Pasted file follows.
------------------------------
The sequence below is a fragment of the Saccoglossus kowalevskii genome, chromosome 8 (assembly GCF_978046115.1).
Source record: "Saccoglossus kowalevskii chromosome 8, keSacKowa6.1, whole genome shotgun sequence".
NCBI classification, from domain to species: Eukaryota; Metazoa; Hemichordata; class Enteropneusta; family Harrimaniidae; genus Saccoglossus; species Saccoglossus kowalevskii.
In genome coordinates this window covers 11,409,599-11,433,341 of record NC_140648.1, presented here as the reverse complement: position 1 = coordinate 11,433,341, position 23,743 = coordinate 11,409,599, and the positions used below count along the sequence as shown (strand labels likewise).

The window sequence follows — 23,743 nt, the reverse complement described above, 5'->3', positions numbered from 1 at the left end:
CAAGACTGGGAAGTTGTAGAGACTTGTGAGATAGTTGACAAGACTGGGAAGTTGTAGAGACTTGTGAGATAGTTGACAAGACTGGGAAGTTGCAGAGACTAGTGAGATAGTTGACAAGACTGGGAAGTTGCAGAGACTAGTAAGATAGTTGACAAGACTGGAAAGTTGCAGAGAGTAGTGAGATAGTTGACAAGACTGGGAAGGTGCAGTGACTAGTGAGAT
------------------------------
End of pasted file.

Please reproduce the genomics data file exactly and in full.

The sequence below is a fragment of the Saccoglossus kowalevskii genome, chromosome 8 (assembly GCF_978046115.1).
Source record: "Saccoglossus kowalevskii chromosome 8, keSacKowa6.1, whole genome shotgun sequence".
NCBI classification, from domain to species: Eukaryota; Metazoa; Hemichordata; class Enteropneusta; family Harrimaniidae; genus Saccoglossus; species Saccoglossus kowalevskii.
In genome coordinates this window covers 11,409,599-11,433,341 of record NC_140648.1, presented here as the reverse complement: position 1 = coordinate 11,433,341, position 23,743 = coordinate 11,409,599, and the positions used below count along the sequence as shown (strand labels likewise).

The window sequence follows — 23,743 nt, the reverse complement described above, 5'->3', positions numbered from 1 at the left end:
CAAGACTGGGAAGTTGTAGAGACTTGTGAGATAGTTGACAAGACTGGGAAGTTGTAGAGACTTGTGAGATAGTTGACAAGACTGGGAAGTTGCAGAGACTAGTGAGATAGTTGACAAGACTGGGAAGTTGCAGAGACTAGTAAGATAGTTGACAAGACTGGAAAGTTGCAGAGAGTAGTGAGATAGTTGACAAGACTGGGAAGGTGCAGTGACTAGTGAGAT